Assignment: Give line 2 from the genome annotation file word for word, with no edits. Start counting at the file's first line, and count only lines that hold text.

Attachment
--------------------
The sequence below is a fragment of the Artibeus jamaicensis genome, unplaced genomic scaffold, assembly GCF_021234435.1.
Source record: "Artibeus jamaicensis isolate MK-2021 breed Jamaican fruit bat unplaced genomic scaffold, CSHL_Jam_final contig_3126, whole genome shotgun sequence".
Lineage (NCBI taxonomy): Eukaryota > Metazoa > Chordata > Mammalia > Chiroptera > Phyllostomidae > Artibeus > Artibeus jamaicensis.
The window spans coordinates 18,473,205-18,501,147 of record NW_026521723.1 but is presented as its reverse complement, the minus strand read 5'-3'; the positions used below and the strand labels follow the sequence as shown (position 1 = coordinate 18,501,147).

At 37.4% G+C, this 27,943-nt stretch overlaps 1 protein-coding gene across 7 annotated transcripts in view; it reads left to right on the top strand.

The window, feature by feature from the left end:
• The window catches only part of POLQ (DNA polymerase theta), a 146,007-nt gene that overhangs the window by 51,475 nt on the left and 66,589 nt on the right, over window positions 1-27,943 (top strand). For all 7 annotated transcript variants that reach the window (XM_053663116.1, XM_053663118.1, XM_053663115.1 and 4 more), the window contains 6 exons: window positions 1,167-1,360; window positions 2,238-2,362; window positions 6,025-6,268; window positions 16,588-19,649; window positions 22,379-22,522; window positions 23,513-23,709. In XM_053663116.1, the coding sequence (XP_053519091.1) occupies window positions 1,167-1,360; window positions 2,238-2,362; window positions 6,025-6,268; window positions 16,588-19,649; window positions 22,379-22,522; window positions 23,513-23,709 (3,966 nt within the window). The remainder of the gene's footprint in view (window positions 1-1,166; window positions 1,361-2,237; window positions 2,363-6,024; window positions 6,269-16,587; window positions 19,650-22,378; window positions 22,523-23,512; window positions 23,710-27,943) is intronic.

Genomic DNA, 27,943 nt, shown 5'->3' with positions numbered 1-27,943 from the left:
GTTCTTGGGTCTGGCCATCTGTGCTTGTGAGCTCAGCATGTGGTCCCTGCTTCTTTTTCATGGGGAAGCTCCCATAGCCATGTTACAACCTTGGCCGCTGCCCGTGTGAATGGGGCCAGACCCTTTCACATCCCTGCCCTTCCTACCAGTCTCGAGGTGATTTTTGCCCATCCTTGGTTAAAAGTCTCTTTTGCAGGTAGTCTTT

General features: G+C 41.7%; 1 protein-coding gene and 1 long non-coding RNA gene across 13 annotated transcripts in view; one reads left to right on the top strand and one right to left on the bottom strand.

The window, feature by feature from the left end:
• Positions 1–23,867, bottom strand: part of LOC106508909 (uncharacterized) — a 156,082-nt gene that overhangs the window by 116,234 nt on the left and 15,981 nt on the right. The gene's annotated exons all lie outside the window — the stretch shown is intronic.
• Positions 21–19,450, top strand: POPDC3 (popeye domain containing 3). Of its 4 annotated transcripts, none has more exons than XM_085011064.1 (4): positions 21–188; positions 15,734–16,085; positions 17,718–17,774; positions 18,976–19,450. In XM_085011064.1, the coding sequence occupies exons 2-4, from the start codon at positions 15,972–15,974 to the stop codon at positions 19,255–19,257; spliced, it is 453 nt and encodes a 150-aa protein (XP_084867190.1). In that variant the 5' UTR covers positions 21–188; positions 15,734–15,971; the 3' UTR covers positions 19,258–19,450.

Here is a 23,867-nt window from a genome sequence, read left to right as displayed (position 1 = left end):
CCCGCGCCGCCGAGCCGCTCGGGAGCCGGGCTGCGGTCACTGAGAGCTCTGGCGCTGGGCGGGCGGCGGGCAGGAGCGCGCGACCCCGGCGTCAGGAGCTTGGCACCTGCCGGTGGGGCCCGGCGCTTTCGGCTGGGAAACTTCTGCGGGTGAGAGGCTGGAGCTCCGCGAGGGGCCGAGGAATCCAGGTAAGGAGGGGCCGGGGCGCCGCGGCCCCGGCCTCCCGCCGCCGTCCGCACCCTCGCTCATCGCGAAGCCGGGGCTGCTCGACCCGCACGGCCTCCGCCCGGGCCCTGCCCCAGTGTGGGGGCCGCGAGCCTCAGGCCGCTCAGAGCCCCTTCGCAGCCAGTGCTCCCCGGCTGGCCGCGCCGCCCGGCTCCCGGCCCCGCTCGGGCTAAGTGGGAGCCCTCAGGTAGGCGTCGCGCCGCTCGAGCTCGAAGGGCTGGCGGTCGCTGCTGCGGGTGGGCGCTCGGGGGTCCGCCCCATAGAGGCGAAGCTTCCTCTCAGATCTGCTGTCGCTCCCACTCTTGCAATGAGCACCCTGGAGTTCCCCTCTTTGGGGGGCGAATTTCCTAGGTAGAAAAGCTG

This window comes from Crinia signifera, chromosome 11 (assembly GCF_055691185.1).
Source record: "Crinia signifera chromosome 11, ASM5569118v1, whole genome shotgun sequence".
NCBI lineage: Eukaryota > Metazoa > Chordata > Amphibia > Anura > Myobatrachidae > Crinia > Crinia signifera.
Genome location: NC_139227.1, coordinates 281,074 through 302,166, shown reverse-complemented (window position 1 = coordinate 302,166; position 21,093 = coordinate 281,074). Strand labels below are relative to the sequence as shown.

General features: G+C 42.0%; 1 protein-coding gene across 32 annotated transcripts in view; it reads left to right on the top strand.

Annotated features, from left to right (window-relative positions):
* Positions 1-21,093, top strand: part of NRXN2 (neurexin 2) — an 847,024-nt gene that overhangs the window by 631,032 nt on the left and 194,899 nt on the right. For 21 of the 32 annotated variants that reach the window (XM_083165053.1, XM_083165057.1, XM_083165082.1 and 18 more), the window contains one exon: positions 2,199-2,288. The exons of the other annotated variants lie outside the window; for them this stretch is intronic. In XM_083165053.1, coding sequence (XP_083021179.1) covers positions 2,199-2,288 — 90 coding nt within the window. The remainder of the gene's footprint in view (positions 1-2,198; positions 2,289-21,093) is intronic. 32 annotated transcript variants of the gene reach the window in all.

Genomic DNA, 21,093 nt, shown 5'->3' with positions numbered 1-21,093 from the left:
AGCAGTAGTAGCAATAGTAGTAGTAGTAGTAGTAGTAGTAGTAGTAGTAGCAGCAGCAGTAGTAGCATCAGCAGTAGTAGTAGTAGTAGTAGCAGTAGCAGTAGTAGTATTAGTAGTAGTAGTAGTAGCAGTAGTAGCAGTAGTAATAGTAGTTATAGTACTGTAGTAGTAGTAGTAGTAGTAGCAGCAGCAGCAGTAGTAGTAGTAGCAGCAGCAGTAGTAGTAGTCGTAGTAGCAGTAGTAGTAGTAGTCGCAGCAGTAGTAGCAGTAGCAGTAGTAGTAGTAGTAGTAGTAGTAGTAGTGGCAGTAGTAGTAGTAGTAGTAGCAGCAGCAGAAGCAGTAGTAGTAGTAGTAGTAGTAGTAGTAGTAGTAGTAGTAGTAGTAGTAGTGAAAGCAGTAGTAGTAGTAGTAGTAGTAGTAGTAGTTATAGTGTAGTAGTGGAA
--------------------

Source record: "Artibeus jamaicensis isolate MK-2021 breed Jamaican fruit bat unplaced genomic scaffold, CSHL_Jam_final contig_3126, whole genome shotgun sequence".